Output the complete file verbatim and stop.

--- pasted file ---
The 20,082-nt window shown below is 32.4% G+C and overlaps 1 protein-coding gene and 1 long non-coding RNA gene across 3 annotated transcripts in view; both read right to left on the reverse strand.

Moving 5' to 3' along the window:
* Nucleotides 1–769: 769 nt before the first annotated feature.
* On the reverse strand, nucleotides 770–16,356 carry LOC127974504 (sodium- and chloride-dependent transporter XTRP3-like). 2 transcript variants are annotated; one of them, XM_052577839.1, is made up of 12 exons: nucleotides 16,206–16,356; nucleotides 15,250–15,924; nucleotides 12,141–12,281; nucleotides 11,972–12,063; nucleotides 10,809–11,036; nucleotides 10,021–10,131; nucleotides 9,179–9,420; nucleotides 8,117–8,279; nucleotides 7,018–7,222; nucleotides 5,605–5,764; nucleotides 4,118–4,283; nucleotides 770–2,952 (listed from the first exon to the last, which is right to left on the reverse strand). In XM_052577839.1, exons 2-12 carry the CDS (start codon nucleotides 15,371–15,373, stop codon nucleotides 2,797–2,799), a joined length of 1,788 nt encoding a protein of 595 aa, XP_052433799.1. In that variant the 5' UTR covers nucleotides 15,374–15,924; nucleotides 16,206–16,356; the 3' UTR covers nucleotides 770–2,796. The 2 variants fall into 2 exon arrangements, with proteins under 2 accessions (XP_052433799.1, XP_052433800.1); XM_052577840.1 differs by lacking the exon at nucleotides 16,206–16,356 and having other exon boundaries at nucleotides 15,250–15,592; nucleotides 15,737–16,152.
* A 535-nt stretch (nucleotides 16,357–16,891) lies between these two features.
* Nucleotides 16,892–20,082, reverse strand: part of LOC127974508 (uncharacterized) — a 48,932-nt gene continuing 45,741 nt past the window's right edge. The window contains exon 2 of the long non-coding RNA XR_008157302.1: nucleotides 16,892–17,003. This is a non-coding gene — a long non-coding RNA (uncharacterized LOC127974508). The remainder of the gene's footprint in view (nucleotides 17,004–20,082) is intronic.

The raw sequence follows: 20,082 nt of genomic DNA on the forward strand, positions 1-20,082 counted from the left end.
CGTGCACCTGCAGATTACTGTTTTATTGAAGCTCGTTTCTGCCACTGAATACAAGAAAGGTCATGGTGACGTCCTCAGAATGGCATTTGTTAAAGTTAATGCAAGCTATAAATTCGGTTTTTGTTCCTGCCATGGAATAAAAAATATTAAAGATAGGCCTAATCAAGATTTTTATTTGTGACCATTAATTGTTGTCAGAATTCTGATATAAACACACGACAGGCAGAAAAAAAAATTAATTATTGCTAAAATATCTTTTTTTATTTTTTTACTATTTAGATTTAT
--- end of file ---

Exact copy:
The 20,082-nt window shown below is 32.4% G+C and overlaps 1 protein-coding gene and 1 long non-coding RNA gene across 3 annotated transcripts in view; both read right to left on the reverse strand.

Moving 5' to 3' along the window:
* Nucleotides 1–769: 769 nt before the first annotated feature.
* On the reverse strand, nucleotides 770–16,356 carry LOC127974504 (sodium- and chloride-dependent transporter XTRP3-like). 2 transcript variants are annotated; one of them, XM_052577839.1, is made up of 12 exons: nucleotides 16,206–16,356; nucleotides 15,250–15,924; nucleotides 12,141–12,281; nucleotides 11,972–12,063; nucleotides 10,809–11,036; nucleotides 10,021–10,131; nucleotides 9,179–9,420; nucleotides 8,117–8,279; nucleotides 7,018–7,222; nucleotides 5,605–5,764; nucleotides 4,118–4,283; nucleotides 770–2,952 (listed from the first exon to the last, which is right to left on the reverse strand). In XM_052577839.1, exons 2-12 carry the CDS (start codon nucleotides 15,371–15,373, stop codon nucleotides 2,797–2,799), a joined length of 1,788 nt encoding a protein of 595 aa, XP_052433799.1. In that variant the 5' UTR covers nucleotides 15,374–15,924; nucleotides 16,206–16,356; the 3' UTR covers nucleotides 770–2,796. The 2 variants fall into 2 exon arrangements, with proteins under 2 accessions (XP_052433799.1, XP_052433800.1); XM_052577840.1 differs by lacking the exon at nucleotides 16,206–16,356 and having other exon boundaries at nucleotides 15,250–15,592; nucleotides 15,737–16,152.
* A 535-nt stretch (nucleotides 16,357–16,891) lies between these two features.
* Nucleotides 16,892–20,082, reverse strand: part of LOC127974508 (uncharacterized) — a 48,932-nt gene continuing 45,741 nt past the window's right edge. The window contains exon 2 of the long non-coding RNA XR_008157302.1: nucleotides 16,892–17,003. This is a non-coding gene — a long non-coding RNA (uncharacterized LOC127974508). The remainder of the gene's footprint in view (nucleotides 17,004–20,082) is intronic.

The raw sequence follows: 20,082 nt of genomic DNA on the forward strand, positions 1-20,082 counted from the left end.
CGTGCACCTGCAGATTACTGTTTTATTGAAGCTCGTTTCTGCCACTGAATACAAGAAAGGTCATGGTGACGTCCTCAGAATGGCATTTGTTAAAGTTAATGCAAGCTATAAATTCGGTTTTTGTTCCTGCCATGGAATAAAAAATATTAAAGATAGGCCTAATCAAGATTTTTATTTGTGACCATTAATTGTTGTCAGAATTCTGATATAAACACACGACAGGCAGAAAAAAAAATTAATTATTGCTAAAATATCTTTTTTTATTTTTTTACTATTTAGATTTAT